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Publication numberUS6296204 B1
Publication typeGrant
Application numberUS 09/644,161
Publication dateOct 2, 2001
Filing dateAug 22, 2000
Priority dateAug 31, 1999
Fee statusPaid
Also published asWO2002016196A1
Publication number09644161, 644161, US 6296204 B1, US 6296204B1, US-B1-6296204, US6296204 B1, US6296204B1
InventorsDonald J. Lewis, Terry W. Merrifield
Original AssigneeThe B. F. Goodrich Company
Export CitationBiBTeX, EndNote, RefMan
External Links: USPTO, USPTO Assignment, Espacenet
Restraint system for a flight helmet
US 6296204 B1
Abstract
A restraint system for a flight helmet that functions to hold the head steady and centrally located in the aircraft seat. The inflatable is stored on the helmet and upon activation of an ejection sequence. The inflatable member is inflated and breaks a frangible cover to rest on the shoulders. In addition, the inflatable member operates to seal the neck and, in another embodiment, to shield the face from the windblast the air crewmember encounters during ejection. The inflatable member can also function to lift the head and reduce spinal compression encountered during ejection.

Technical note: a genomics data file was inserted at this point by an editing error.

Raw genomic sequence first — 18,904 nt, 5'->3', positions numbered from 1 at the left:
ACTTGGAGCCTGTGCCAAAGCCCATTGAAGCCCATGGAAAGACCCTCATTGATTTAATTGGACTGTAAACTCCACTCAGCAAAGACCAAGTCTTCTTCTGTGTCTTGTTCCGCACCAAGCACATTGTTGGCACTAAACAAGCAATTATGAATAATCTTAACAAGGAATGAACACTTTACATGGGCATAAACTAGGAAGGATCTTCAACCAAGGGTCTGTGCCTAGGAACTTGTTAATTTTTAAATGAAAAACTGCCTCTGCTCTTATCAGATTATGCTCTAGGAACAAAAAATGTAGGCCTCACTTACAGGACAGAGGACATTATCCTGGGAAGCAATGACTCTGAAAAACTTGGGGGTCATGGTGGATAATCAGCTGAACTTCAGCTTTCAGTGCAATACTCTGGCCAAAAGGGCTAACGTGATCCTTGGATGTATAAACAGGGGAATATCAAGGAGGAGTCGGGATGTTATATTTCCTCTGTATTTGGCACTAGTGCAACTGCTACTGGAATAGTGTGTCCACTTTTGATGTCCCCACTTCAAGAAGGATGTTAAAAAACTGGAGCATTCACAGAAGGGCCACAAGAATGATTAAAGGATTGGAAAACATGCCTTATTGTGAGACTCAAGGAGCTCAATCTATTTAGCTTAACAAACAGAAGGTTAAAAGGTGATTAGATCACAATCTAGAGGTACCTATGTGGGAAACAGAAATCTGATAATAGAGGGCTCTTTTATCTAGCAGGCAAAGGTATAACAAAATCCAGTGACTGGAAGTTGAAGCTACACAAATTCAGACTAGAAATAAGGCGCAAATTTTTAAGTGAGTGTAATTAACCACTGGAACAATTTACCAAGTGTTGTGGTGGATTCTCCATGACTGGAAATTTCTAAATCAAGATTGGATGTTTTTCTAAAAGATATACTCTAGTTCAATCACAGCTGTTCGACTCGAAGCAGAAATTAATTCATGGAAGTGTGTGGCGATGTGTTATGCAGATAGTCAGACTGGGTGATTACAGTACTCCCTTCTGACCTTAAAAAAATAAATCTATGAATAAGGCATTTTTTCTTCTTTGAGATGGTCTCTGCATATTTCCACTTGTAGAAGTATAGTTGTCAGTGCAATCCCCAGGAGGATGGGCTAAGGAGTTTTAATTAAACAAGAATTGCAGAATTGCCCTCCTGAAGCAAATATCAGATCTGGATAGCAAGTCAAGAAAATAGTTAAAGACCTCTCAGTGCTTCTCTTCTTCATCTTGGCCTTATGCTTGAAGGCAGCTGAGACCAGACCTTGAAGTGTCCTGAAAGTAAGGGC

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Claims(5)
What is being claimed is:
1. A restraint system for the head and neck of an aircrew member in an aircraft comprising:
a helmet;
an inflatable member stored inside of said helmet, said inflatable secured along one of its edges in said helmet and adapted to inflate by receiving inflating fluid through an inlet in said inflatable member;
a frangible cover around said inflatable member, said cover maintaining said inflatable member along said helmet and guiding said inflatable member downward from said liner;
an inflator operative connected to said inlet for generating inflating fluid for inflating said inflatable member; and
a control system for igniting said inflator operatively connected to said helmet and responsive to an ejection signal initiated by the aircrew member to eject the aircrew member from his aircraft.
2. A restraint system according to claim 1 wherein said inflatable member is operable to provide a force upon the aircrew member's shoulder for supporting the head of the aircrew member thereby reducing the load on the spine of the aircrew member.